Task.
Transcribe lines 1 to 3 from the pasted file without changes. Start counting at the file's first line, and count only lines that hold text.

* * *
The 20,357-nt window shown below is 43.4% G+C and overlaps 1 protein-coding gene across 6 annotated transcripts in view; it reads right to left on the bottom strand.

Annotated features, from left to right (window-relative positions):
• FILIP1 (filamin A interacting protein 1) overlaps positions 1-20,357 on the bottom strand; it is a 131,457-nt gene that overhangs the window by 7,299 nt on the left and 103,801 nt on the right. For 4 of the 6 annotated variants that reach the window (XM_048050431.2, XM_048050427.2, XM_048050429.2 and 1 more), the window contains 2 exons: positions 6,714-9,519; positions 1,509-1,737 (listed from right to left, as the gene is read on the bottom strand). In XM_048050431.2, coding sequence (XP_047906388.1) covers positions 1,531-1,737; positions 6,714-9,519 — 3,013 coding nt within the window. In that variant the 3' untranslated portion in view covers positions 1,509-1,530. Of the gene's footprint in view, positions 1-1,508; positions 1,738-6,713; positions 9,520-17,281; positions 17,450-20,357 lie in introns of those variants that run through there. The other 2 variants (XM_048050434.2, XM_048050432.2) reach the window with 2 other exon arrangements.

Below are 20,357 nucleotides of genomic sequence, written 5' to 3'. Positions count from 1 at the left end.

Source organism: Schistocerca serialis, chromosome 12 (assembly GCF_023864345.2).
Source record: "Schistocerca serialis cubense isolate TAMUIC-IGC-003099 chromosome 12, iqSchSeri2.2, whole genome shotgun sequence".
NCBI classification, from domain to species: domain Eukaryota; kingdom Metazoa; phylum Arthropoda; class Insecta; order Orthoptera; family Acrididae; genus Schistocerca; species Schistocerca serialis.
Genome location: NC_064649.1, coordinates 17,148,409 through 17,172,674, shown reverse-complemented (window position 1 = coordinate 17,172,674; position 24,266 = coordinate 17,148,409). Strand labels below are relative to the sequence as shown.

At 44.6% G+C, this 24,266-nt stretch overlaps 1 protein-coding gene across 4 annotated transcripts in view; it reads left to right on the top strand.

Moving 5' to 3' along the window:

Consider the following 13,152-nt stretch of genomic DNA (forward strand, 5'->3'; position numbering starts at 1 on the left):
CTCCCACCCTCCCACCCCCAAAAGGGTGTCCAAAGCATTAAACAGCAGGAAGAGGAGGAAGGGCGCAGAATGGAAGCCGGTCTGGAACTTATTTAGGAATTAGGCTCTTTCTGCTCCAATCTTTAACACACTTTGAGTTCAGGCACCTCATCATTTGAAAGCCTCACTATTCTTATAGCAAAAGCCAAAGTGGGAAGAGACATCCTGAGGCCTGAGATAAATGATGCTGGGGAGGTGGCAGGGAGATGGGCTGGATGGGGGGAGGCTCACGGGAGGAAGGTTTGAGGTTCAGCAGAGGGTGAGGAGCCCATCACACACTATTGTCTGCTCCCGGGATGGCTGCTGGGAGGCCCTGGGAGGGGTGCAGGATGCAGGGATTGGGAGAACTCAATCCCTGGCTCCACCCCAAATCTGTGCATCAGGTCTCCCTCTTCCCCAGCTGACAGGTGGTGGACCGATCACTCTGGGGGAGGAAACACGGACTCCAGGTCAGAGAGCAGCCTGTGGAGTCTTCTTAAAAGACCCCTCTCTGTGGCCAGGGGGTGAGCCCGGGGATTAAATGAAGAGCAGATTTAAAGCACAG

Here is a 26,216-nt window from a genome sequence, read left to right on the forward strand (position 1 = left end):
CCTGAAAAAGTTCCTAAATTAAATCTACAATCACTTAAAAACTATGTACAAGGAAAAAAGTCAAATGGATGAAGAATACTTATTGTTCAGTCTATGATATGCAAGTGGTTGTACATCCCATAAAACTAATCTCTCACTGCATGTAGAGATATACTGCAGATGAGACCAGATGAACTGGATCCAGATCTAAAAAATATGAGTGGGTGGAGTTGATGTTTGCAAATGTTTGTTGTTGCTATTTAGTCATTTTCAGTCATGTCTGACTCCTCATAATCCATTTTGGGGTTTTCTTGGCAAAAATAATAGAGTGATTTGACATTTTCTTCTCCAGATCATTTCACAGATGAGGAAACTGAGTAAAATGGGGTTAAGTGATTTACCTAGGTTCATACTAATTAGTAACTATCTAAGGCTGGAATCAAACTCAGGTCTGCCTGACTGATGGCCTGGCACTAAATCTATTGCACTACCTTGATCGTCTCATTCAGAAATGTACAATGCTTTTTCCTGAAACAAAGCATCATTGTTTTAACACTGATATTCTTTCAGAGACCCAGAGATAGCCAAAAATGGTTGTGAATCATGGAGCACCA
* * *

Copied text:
The 20,357-nt window shown below is 43.4% G+C and overlaps 1 protein-coding gene across 6 annotated transcripts in view; it reads right to left on the bottom strand.

Annotated features, from left to right (window-relative positions):
• FILIP1 (filamin A interacting protein 1) overlaps positions 1-20,357 on the bottom strand; it is a 131,457-nt gene that overhangs the window by 7,299 nt on the left and 103,801 nt on the right. For 4 of the 6 annotated variants that reach the window (XM_048050431.2, XM_048050427.2, XM_048050429.2 and 1 more), the window contains 2 exons: positions 6,714-9,519; positions 1,509-1,737 (listed from right to left, as the gene is read on the bottom strand). In XM_048050431.2, coding sequence (XP_047906388.1) covers positions 1,531-1,737; positions 6,714-9,519 — 3,013 coding nt within the window. In that variant the 3' untranslated portion in view covers positions 1,509-1,530. Of the gene's footprint in view, positions 1-1,508; positions 1,738-6,713; positions 9,520-17,281; positions 17,450-20,357 lie in introns of those variants that run through there. The other 2 variants (XM_048050434.2, XM_048050432.2) reach the window with 2 other exon arrangements.